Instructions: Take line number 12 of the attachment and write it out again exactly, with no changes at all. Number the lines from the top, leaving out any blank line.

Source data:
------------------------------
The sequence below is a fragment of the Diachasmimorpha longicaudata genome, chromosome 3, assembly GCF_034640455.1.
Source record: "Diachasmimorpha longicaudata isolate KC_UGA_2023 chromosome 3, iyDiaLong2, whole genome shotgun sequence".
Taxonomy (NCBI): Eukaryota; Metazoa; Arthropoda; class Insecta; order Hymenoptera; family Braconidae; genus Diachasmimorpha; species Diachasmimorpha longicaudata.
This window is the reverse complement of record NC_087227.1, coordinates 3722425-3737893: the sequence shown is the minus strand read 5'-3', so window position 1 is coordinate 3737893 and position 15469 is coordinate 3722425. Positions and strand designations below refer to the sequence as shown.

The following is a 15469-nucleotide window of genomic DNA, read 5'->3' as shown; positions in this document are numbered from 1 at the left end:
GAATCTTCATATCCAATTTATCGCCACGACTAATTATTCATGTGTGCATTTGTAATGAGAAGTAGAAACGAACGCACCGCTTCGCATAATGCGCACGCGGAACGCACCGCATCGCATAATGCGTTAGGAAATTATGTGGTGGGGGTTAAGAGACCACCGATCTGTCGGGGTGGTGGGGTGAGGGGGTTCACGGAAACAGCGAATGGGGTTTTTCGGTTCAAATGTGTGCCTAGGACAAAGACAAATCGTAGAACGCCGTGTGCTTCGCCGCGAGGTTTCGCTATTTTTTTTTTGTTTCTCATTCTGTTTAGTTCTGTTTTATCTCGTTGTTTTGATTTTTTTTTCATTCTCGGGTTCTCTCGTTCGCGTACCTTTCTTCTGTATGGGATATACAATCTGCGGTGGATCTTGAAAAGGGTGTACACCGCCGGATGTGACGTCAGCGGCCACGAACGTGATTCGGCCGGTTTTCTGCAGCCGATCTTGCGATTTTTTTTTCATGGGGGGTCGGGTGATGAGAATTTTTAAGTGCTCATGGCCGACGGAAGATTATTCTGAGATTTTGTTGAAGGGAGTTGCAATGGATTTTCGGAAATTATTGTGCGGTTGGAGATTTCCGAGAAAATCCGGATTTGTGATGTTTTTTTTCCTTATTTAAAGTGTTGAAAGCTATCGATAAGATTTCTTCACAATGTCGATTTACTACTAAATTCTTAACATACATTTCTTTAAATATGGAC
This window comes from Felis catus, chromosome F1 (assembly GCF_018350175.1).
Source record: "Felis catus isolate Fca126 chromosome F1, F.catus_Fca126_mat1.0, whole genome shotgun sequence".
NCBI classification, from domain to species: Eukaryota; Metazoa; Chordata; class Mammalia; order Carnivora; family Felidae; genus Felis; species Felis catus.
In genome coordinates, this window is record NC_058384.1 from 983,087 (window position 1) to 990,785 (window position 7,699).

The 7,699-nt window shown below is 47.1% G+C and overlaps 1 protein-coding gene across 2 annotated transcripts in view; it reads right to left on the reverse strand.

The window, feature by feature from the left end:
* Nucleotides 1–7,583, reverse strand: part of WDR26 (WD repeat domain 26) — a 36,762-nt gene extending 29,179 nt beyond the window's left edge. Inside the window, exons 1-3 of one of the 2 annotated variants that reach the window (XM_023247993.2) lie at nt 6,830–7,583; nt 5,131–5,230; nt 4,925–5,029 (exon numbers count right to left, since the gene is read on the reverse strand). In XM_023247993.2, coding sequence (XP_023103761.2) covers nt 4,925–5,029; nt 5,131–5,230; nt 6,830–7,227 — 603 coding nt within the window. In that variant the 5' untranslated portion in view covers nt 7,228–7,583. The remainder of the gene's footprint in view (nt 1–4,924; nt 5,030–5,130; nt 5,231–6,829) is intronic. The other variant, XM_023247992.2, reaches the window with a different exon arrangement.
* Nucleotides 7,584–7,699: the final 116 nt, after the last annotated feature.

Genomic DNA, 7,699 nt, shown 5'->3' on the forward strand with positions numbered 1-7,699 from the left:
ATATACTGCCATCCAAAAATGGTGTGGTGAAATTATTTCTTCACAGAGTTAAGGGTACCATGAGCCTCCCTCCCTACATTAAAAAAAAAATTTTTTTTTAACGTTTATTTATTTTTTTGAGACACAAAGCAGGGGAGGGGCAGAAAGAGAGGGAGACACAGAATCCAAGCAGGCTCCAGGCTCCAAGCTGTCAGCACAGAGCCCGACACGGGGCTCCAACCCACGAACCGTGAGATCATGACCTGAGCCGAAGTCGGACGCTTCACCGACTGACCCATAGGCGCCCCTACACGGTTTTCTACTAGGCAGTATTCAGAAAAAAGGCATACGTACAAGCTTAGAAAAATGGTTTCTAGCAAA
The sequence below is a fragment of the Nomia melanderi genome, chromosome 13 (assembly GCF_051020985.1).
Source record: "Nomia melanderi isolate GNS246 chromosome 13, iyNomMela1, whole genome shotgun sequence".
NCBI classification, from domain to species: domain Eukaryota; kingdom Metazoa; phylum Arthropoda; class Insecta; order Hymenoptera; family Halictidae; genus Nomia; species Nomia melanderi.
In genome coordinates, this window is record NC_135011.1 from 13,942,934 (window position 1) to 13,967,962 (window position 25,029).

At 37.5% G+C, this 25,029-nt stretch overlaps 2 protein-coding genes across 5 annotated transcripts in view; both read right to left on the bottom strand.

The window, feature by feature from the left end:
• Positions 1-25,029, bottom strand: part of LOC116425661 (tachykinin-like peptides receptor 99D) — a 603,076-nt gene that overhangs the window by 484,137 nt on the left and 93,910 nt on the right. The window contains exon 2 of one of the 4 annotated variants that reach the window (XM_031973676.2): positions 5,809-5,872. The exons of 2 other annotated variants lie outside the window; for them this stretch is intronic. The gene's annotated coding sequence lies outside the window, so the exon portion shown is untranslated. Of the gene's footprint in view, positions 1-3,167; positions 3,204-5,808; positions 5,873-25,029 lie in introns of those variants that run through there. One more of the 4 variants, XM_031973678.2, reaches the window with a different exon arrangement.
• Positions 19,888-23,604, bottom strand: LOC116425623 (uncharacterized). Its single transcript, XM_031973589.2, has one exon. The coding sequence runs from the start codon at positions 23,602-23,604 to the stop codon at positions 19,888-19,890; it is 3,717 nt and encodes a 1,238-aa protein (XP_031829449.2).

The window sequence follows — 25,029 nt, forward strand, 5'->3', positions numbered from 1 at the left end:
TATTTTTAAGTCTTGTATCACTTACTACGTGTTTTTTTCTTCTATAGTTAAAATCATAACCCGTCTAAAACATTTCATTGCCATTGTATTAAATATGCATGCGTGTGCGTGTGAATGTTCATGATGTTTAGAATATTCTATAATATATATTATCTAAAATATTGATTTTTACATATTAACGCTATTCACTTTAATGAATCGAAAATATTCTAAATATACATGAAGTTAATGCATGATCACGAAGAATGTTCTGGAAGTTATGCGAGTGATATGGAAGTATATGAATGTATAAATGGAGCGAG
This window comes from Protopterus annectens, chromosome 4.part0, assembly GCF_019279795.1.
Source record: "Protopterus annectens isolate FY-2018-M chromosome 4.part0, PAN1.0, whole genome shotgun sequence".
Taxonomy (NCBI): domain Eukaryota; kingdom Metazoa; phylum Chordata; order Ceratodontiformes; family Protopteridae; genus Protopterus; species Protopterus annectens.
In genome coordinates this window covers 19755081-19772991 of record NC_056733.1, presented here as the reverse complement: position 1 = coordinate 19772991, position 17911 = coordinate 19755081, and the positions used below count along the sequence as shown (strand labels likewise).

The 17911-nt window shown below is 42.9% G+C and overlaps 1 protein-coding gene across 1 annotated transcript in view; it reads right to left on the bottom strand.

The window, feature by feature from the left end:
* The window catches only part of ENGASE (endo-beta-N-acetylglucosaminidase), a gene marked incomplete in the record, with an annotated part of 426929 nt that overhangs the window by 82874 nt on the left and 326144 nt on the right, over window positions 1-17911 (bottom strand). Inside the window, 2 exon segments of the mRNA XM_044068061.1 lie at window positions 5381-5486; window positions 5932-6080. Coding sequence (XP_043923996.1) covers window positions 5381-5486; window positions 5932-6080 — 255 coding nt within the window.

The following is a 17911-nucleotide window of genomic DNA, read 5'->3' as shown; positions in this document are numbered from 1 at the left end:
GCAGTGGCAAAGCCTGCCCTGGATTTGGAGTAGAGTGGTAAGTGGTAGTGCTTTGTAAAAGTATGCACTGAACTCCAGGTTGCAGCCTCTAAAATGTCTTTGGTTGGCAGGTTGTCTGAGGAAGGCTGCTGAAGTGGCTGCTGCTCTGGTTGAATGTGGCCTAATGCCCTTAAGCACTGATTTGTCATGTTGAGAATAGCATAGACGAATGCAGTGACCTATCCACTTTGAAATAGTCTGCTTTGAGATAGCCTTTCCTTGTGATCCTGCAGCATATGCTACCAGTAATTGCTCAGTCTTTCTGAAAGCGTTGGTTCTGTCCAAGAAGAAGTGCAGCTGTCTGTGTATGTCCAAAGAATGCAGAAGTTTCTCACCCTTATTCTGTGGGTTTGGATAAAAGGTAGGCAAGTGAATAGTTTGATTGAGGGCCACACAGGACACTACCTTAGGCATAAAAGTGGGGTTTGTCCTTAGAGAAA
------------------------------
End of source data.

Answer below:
The window, feature by feature from the left end: